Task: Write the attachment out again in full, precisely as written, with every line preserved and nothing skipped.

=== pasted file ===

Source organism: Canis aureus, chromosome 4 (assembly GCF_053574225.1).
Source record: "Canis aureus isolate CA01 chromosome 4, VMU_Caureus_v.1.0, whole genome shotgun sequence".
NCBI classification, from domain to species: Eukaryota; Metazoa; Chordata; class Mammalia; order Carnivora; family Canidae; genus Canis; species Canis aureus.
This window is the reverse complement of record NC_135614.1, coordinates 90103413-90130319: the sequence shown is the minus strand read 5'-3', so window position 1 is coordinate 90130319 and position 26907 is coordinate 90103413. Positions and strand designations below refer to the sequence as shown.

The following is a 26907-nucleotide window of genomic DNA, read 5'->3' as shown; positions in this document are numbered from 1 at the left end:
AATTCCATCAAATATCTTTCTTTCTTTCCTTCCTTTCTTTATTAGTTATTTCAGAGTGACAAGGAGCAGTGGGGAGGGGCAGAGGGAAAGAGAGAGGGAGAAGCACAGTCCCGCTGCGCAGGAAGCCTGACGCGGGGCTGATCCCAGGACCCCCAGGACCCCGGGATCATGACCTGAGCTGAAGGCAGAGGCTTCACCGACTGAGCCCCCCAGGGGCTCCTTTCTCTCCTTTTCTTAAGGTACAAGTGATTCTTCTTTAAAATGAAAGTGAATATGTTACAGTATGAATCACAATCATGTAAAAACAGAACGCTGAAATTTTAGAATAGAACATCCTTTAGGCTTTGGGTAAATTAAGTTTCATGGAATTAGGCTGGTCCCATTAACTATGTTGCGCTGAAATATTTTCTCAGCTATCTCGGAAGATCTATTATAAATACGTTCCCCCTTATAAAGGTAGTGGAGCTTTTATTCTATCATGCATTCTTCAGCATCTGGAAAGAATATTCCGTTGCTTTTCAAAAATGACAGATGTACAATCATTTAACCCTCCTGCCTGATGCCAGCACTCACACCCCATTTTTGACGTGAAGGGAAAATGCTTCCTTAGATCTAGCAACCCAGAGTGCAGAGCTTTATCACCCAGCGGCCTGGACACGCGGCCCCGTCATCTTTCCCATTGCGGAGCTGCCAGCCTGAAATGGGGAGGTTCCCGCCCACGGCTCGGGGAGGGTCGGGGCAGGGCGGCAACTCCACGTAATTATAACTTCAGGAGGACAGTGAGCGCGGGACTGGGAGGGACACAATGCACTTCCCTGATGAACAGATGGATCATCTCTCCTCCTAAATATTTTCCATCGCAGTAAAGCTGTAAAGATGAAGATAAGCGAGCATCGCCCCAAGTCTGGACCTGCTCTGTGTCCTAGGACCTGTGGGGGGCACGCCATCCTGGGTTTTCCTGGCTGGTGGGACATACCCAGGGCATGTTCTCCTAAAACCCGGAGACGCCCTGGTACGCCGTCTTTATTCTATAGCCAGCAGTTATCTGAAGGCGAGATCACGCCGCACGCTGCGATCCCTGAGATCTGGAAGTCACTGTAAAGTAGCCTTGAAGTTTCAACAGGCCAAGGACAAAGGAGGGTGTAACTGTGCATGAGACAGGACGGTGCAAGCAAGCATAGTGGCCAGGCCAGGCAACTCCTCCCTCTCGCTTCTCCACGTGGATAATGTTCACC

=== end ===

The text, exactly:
Source organism: Canis aureus, chromosome 4 (assembly GCF_053574225.1).
Source record: "Canis aureus isolate CA01 chromosome 4, VMU_Caureus_v.1.0, whole genome shotgun sequence".
NCBI classification, from domain to species: Eukaryota; Metazoa; Chordata; class Mammalia; order Carnivora; family Canidae; genus Canis; species Canis aureus.
This window is the reverse complement of record NC_135614.1, coordinates 90103413-90130319: the sequence shown is the minus strand read 5'-3', so window position 1 is coordinate 90130319 and position 26907 is coordinate 90103413. Positions and strand designations below refer to the sequence as shown.

The following is a 26907-nucleotide window of genomic DNA, read 5'->3' as shown; positions in this document are numbered from 1 at the left end:
AATTCCATCAAATATCTTTCTTTCTTTCCTTCCTTTCTTTATTAGTTATTTCAGAGTGACAAGGAGCAGTGGGGAGGGGCAGAGGGAAAGAGAGAGGGAGAAGCACAGTCCCGCTGCGCAGGAAGCCTGACGCGGGGCTGATCCCAGGACCCCCAGGACCCCGGGATCATGACCTGAGCTGAAGGCAGAGGCTTCACCGACTGAGCCCCCCAGGGGCTCCTTTCTCTCCTTTTCTTAAGGTACAAGTGATTCTTCTTTAAAATGAAAGTGAATATGTTACAGTATGAATCACAATCATGTAAAAACAGAACGCTGAAATTTTAGAATAGAACATCCTTTAGGCTTTGGGTAAATTAAGTTTCATGGAATTAGGCTGGTCCCATTAACTATGTTGCGCTGAAATATTTTCTCAGCTATCTCGGAAGATCTATTATAAATACGTTCCCCCTTATAAAGGTAGTGGAGCTTTTATTCTATCATGCATTCTTCAGCATCTGGAAAGAATATTCCGTTGCTTTTCAAAAATGACAGATGTACAATCATTTAACCCTCCTGCCTGATGCCAGCACTCACACCCCATTTTTGACGTGAAGGGAAAATGCTTCCTTAGATCTAGCAACCCAGAGTGCAGAGCTTTATCACCCAGCGGCCTGGACACGCGGCCCCGTCATCTTTCCCATTGCGGAGCTGCCAGCCTGAAATGGGGAGGTTCCCGCCCACGGCTCGGGGAGGGTCGGGGCAGGGCGGCAACTCCACGTAATTATAACTTCAGGAGGACAGTGAGCGCGGGACTGGGAGGGACACAATGCACTTCCCTGATGAACAGATGGATCATCTCTCCTCCTAAATATTTTCCATCGCAGTAAAGCTGTAAAGATGAAGATAAGCGAGCATCGCCCCAAGTCTGGACCTGCTCTGTGTCCTAGGACCTGTGGGGGGCACGCCATCCTGGGTTTTCCTGGCTGGTGGGACATACCCAGGGCATGTTCTCCTAAAACCCGGAGACGCCCTGGTACGCCGTCTTTATTCTATAGCCAGCAGTTATCTGAAGGCGAGATCACGCCGCACGCTGCGATCCCTGAGATCTGGAAGTCACTGTAAAGTAGCCTTGAAGTTTCAACAGGCCAAGGACAAAGGAGGGTGTAACTGTGCATGAGACAGGACGGTGCAAGCAAGCATAGTGGCCAGGCCAGGCAACTCCTCCCTCTCGCTTCTCCACGTGGATAATGTTCACC